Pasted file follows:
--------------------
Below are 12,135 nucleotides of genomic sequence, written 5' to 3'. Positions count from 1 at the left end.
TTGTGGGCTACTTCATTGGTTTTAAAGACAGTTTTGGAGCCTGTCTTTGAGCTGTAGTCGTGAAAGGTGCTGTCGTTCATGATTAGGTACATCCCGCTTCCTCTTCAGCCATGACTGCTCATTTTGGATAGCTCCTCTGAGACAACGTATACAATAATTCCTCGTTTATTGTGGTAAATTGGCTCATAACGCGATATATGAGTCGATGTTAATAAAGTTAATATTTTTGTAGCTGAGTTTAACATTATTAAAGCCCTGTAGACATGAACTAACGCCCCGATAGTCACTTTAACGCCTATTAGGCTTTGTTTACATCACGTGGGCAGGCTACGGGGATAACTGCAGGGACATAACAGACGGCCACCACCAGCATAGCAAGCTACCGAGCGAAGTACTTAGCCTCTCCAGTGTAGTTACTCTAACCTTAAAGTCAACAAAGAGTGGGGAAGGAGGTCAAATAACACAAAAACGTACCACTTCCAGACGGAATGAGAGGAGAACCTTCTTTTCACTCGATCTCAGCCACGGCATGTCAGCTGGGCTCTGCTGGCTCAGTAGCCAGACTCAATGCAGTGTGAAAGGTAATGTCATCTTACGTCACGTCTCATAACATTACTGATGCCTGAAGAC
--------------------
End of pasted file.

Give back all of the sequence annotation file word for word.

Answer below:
Below are 12,135 nucleotides of genomic sequence, written 5' to 3'. Positions count from 1 at the left end.
TTGTGGGCTACTTCATTGGTTTTAAAGACAGTTTTGGAGCCTGTCTTTGAGCTGTAGTCGTGAAAGGTGCTGTCGTTCATGATTAGGTACATCCCGCTTCCTCTTCAGCCATGACTGCTCATTTTGGATAGCTCCTCTGAGACAACGTATACAATAATTCCTCGTTTATTGTGGTAAATTGGCTCATAACGCGATATATGAGTCGATGTTAATAAAGTTAATATTTTTGTAGCTGAGTTTAACATTATTAAAGCCCTGTAGACATGAACTAACGCCCCGATAGTCACTTTAACGCCTATTAGGCTTTGTTTACATCACGTGGGCAGGCTACGGGGATAACTGCAGGGACATAACAGACGGCCACCACCAGCATAGCAAGCTACCGAGCGAAGTACTTAGCCTCTCCAGTGTAGTTACTCTAACCTTAAAGTCAACAAAGAGTGGGGAAGGAGGTCAAATAACACAAAAACGTACCACTTCCAGACGGAATGAGAGGAGAACCTTCTTTTCACTCGATCTCAGCCACGGCATGTCAGCTGGGCTCTGCTGGCTCAGTAGCCAGACTCAATGCAGTGTGAAAGGTAATGTCATCTTACGTCACGTCTCATAACATTACTGATGCCTGAAGAC